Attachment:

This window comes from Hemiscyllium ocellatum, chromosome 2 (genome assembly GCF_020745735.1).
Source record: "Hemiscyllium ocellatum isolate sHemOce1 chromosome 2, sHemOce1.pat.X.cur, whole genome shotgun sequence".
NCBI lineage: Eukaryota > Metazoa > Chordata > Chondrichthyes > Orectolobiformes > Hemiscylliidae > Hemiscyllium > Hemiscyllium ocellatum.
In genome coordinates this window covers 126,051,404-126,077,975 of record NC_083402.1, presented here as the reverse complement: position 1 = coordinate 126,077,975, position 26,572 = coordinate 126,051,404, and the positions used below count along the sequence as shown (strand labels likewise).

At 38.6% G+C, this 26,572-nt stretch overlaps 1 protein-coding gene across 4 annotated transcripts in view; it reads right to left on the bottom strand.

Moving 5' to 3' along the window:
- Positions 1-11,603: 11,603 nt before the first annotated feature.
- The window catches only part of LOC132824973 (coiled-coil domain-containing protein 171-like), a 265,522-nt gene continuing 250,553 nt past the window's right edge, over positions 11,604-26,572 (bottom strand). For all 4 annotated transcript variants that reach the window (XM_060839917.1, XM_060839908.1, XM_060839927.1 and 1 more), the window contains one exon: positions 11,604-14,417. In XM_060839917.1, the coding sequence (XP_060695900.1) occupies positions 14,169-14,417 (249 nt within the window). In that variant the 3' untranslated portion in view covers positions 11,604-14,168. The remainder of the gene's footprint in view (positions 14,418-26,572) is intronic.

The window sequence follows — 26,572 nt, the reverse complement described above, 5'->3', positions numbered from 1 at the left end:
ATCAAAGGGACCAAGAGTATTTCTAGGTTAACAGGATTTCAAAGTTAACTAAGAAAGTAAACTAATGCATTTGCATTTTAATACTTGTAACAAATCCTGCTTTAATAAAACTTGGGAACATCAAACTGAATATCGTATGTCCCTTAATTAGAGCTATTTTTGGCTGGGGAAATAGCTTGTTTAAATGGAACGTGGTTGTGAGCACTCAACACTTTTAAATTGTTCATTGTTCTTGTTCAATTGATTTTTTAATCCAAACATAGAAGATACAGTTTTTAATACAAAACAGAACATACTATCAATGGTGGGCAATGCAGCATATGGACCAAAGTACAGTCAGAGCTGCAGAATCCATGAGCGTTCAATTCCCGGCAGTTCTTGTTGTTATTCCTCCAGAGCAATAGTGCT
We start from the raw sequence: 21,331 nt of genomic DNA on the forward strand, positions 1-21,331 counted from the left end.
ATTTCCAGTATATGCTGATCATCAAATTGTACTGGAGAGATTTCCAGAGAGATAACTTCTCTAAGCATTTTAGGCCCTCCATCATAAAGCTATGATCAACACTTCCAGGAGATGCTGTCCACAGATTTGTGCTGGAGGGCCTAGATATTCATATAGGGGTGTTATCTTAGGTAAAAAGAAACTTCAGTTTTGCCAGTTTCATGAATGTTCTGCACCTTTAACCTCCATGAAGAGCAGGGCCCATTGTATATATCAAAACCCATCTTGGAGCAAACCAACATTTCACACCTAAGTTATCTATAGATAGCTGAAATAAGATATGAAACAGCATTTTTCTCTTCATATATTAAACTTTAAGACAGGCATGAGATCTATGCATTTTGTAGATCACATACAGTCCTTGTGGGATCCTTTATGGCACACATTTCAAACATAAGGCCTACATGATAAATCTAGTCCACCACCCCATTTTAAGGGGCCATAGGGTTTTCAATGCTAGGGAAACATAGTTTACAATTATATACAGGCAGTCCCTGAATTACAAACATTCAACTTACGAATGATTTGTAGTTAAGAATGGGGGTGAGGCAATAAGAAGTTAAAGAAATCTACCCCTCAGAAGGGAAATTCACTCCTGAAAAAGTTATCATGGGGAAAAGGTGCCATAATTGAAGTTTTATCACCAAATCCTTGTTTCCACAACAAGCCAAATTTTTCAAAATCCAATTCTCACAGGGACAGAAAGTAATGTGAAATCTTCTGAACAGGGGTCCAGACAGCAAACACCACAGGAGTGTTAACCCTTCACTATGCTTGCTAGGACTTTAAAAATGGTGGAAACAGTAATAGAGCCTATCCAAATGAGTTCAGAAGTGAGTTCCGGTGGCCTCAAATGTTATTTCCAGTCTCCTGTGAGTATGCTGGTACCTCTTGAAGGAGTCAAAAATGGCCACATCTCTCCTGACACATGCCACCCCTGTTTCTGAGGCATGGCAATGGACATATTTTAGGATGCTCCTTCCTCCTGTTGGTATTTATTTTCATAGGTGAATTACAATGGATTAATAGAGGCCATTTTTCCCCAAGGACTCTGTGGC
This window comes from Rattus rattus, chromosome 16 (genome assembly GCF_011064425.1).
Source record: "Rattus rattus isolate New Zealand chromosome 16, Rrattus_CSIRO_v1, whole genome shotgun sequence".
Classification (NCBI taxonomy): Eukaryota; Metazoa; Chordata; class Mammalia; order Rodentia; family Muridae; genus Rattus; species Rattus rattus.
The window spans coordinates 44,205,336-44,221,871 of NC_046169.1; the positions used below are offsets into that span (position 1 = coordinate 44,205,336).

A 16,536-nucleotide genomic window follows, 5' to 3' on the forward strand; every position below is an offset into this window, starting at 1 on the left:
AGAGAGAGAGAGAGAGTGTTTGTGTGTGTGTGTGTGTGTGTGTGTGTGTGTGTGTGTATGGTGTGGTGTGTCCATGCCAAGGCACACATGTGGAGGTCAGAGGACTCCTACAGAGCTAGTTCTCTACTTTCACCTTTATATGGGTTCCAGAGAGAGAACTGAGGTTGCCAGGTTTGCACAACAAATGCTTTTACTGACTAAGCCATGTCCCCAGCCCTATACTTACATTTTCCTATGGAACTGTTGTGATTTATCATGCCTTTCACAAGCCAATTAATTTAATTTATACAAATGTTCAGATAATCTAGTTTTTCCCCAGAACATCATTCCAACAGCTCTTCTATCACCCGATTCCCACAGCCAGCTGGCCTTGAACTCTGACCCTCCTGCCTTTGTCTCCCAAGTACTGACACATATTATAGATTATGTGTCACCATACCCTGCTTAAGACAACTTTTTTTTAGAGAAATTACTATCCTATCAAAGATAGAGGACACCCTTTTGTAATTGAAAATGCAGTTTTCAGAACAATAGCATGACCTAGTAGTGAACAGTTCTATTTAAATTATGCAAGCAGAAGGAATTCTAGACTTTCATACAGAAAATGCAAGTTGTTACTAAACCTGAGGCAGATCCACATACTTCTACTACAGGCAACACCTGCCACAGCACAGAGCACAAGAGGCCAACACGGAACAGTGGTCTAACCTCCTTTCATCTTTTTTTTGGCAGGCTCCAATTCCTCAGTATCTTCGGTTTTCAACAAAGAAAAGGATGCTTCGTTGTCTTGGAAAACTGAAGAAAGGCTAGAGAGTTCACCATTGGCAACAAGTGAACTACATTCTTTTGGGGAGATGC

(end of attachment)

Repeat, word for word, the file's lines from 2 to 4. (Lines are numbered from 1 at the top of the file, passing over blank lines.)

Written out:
Source record: "Hemiscyllium ocellatum isolate sHemOce1 chromosome 2, sHemOce1.pat.X.cur, whole genome shotgun sequence".
NCBI lineage: Eukaryota > Metazoa > Chordata > Chondrichthyes > Orectolobiformes > Hemiscylliidae > Hemiscyllium > Hemiscyllium ocellatum.
In genome coordinates this window covers 126,051,404-126,077,975 of record NC_083402.1, presented here as the reverse complement: position 1 = coordinate 126,077,975, position 26,572 = coordinate 126,051,404, and the positions used below count along the sequence as shown (strand labels likewise).